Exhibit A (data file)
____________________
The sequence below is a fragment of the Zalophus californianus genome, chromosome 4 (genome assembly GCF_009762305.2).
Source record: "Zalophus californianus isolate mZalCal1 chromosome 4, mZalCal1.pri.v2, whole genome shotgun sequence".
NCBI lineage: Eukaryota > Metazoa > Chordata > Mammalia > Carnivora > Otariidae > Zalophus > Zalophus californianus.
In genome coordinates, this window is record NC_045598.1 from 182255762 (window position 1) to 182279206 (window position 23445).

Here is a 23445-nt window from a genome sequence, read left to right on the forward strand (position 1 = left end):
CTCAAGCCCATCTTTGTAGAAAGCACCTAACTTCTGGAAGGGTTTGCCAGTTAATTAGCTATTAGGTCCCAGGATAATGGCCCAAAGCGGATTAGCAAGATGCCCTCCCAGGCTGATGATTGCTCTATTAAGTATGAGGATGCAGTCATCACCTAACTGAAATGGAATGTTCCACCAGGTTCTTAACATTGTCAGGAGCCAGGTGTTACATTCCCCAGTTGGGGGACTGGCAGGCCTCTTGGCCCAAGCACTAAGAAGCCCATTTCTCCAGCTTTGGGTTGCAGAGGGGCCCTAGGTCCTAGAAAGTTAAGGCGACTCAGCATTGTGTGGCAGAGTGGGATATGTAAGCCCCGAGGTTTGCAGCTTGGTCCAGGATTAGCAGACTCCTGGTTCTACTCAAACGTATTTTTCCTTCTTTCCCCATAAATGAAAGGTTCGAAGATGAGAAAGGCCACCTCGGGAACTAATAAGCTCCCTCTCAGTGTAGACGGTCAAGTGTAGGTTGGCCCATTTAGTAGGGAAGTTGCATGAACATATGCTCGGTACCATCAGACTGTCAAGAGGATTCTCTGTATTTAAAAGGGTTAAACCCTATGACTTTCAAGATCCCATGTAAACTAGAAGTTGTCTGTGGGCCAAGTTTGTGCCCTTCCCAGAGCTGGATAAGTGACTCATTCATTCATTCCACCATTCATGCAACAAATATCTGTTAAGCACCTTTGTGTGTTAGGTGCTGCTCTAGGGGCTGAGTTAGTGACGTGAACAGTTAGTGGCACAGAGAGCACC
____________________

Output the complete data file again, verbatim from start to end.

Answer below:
The sequence below is a fragment of the Zalophus californianus genome, chromosome 4 (genome assembly GCF_009762305.2).
Source record: "Zalophus californianus isolate mZalCal1 chromosome 4, mZalCal1.pri.v2, whole genome shotgun sequence".
NCBI lineage: Eukaryota > Metazoa > Chordata > Mammalia > Carnivora > Otariidae > Zalophus > Zalophus californianus.
In genome coordinates, this window is record NC_045598.1 from 182255762 (window position 1) to 182279206 (window position 23445).

Here is a 23445-nt window from a genome sequence, read left to right on the forward strand (position 1 = left end):
CTCAAGCCCATCTTTGTAGAAAGCACCTAACTTCTGGAAGGGTTTGCCAGTTAATTAGCTATTAGGTCCCAGGATAATGGCCCAAAGCGGATTAGCAAGATGCCCTCCCAGGCTGATGATTGCTCTATTAAGTATGAGGATGCAGTCATCACCTAACTGAAATGGAATGTTCCACCAGGTTCTTAACATTGTCAGGAGCCAGGTGTTACATTCCCCAGTTGGGGGACTGGCAGGCCTCTTGGCCCAAGCACTAAGAAGCCCATTTCTCCAGCTTTGGGTTGCAGAGGGGCCCTAGGTCCTAGAAAGTTAAGGCGACTCAGCATTGTGTGGCAGAGTGGGATATGTAAGCCCCGAGGTTTGCAGCTTGGTCCAGGATTAGCAGACTCCTGGTTCTACTCAAACGTATTTTTCCTTCTTTCCCCATAAATGAAAGGTTCGAAGATGAGAAAGGCCACCTCGGGAACTAATAAGCTCCCTCTCAGTGTAGACGGTCAAGTGTAGGTTGGCCCATTTAGTAGGGAAGTTGCATGAACATATGCTCGGTACCATCAGACTGTCAAGAGGATTCTCTGTATTTAAAAGGGTTAAACCCTATGACTTTCAAGATCCCATGTAAACTAGAAGTTGTCTGTGGGCCAAGTTTGTGCCCTTCCCAGAGCTGGATAAGTGACTCATTCATTCATTCCACCATTCATGCAACAAATATCTGTTAAGCACCTTTGTGTGTTAGGTGCTGCTCTAGGGGCTGAGTTAGTGACGTGAACAGTTAGTGGCACAGAGAGCACC